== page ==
Two roosters or a weird hen?

Discussion in 'What Breed Or Gender is This?' started by TheZMom, Dec 13, 2014.

  1. TheZMom

    TheZMom Out Of The Brooder

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    Chicken people: I was outside walking around yesterday and noticed that two of my chickens are roo-ing... I knew we had a rooster but is it possible a hen is roo-ing? I feel like if it really was 2 roosters they would be fighting? Theres only 4 chickens in my flock.

    What should I do?
     
  2. Michael OShay

    Michael OShay Chicken Obsessed

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    If you chicken is crowing, it's a rooster. Crowing among hens is very rare and almost always done by a hen who is several years old and has taken up the role of the rooster in a roosterless flock. As your roosters mature more, they will likely begin fighting. I would remove one of them (the more aggressive one) from the flock and get some more hens to go with the other rooster. The recommended ration of roosters to hens is 1 rooster for every 10 hens as too many roosters will become very hard physically on your hens as they mature; over-breeding them, biting and plucking the feathers from their necks and backs, battering them, and potentially, seriously injuring them. The only reason you need a rooster at all is to fertilize eggs for hatching, and 1 rooster can easily handle 10 hens in this regard. Good luck with your flock.
     
  3. ChickyChickens

    ChickyChickens Chickening Around

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    I agree with @Michael OShay !!
     
  4. TheZMom

    TheZMom Out Of The Brooder

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    Thisis them.... we got them together March 1 2014... which would make them about 9 months now I guess?

    Should I separate into two flocks? Can they live together in the same run with different coops?
     
  5. Sunshine0235

    Sunshine0235 Chillin' With My Peeps

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    Both are roosters
     
  6. Michael OShay

    Michael OShay Chicken Obsessed

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    Definitely both roosters. Sorry. :eek:(
     
  7. Michael OShay

    Michael OShay Chicken Obsessed

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    If you separate them into two flocks. You need to get a lot more hens to go with those two roosters. Again I refer to the 10 to 1 ratio in my first post. It may not be what you want to do, but it's definitely best for your flock.
     
  8. The Chickens' Maid

    The Chickens' Maid Chillin' With My Peeps

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    Our flock has done well with (currently) three roosters and 9 hens. Granted, they're all a bit older, but it's worth a shot.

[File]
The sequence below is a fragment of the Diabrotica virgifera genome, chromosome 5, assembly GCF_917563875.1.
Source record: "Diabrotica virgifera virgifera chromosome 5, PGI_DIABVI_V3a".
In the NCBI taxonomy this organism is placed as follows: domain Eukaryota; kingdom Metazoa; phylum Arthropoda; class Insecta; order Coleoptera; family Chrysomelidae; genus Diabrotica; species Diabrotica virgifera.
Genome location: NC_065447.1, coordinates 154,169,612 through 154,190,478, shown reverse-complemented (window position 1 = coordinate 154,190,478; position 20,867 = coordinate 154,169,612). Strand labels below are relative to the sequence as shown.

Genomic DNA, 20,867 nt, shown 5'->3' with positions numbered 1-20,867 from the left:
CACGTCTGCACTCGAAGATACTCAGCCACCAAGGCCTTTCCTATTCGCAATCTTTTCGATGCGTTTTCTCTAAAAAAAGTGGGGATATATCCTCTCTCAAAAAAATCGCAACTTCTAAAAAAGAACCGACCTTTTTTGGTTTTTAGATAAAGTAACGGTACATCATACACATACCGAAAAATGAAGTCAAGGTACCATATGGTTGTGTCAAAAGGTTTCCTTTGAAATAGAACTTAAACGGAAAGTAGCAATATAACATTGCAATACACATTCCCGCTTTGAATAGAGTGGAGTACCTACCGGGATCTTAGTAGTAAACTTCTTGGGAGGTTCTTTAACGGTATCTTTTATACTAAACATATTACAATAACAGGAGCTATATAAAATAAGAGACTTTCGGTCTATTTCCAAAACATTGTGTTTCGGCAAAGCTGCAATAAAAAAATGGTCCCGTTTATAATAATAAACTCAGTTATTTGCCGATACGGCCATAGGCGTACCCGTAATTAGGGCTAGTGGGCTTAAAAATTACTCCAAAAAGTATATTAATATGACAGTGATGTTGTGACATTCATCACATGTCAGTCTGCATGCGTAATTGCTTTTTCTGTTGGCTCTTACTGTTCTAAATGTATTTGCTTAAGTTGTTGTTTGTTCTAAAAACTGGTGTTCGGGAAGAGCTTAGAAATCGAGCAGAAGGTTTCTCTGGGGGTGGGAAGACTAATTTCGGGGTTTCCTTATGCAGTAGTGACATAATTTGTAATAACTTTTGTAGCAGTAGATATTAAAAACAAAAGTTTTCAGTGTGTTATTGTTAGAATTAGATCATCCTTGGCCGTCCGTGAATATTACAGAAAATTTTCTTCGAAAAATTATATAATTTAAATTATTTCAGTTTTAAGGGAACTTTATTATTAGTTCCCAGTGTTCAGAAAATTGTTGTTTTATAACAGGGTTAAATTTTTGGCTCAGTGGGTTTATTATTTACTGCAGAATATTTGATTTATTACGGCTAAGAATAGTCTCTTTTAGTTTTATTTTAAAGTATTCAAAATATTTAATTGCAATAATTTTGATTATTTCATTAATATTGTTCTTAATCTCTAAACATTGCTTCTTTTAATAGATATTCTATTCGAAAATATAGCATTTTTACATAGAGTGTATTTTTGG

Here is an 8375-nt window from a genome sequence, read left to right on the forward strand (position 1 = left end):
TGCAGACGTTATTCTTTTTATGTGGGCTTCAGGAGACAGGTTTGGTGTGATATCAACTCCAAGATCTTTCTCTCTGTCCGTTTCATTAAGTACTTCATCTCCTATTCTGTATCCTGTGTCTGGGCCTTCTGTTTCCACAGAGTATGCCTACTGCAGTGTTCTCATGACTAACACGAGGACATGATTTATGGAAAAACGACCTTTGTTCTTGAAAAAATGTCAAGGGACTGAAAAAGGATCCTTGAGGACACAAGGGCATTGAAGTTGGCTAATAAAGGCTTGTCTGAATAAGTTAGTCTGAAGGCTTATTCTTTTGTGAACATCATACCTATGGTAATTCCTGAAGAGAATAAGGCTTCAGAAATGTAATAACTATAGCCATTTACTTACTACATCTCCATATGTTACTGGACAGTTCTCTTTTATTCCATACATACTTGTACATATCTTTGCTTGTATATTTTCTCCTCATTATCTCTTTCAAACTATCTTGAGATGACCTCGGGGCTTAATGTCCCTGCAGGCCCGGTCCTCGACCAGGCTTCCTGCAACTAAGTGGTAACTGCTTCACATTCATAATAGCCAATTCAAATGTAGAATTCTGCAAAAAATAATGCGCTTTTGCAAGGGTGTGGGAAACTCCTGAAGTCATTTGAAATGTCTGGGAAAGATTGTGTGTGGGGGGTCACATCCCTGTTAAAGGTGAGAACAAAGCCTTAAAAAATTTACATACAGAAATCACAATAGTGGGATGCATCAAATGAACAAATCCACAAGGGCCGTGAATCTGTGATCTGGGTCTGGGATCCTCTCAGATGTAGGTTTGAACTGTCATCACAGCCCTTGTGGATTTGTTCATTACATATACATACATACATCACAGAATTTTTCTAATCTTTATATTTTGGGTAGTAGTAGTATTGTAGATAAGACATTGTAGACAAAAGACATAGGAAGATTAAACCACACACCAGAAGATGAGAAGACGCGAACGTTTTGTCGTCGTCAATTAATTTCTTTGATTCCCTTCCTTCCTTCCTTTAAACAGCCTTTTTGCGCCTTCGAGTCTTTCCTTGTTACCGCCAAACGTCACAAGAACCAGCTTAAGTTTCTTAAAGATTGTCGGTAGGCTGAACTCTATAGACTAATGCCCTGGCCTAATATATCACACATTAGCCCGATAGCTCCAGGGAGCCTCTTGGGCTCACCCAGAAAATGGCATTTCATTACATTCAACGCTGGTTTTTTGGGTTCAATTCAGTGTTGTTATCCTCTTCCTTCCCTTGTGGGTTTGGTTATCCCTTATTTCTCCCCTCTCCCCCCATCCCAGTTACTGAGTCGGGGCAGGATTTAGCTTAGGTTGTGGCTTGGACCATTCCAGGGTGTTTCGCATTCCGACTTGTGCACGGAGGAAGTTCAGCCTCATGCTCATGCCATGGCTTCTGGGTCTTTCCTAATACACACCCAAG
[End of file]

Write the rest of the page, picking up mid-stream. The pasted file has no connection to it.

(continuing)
That said, young roosters will be more energetic. One thing we did with two of our boys when they were young was house them together apart from the hens. With no hens, they still fight sometimes, but its more like play-wrestling or mock fighting (think teenage boys). Then, it may be easier to reintroduce them into a flock with hens later when they've already established a pecking order by themselves. That's kind of what we did, although it was not planned. Our boys don't over-mate the hens, and they get along with each other just fine. Although, you will need more than two hens if you try to reintroduce the boys to them. You might also try putting one hen and one rooster together and separating them that way, but it's not necessarily the best idea, since a young rooster can be too hard on a single hen.
    I have a couple of articles that I wrote for our roosters, if you're interested. We've certainly done the "not ANOTHER rooster!" bit (7 roosters later - I love my boys!)

    https://www.backyardchickens.com/a/raising-roosters-to-be-family-friendly
    https://www.backyardchickens.com/a/...-fighting-and-how-to-care-for-them-afterwards

    Hope they work out for you! Roosters can be so fun!
     
  9. donrae

    donrae Hopelessly Addicted Premium Member

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    It's not so much a matter of the two roosters getting along (although that can be an issue), but the far more important thing is protecting your two hens from being ganged up on and overmated. If your birds are 9 months old and there's peace in the flock, you may be okay, but honestly I wouldn't count on things staying nice come spring when the hormones start flowing. Keeping animals is always a trial and error kind of thing, but it's good to have a contingency plan for housing one or both of those roosters away from the hens. Do you need a rooster anyway? With that small a flock, I'd sure not want to be feeding nonproducing birds, I'd get rid of both roosters and find some good laying hens to replace them. If you're determined to keep them, you can set up a bachelor pad for them to live apart from the hens, one or both.
     
  10. BantamLover21

    BantamLover21 Overrun With Chickens

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    Both are definitely roosters.
     

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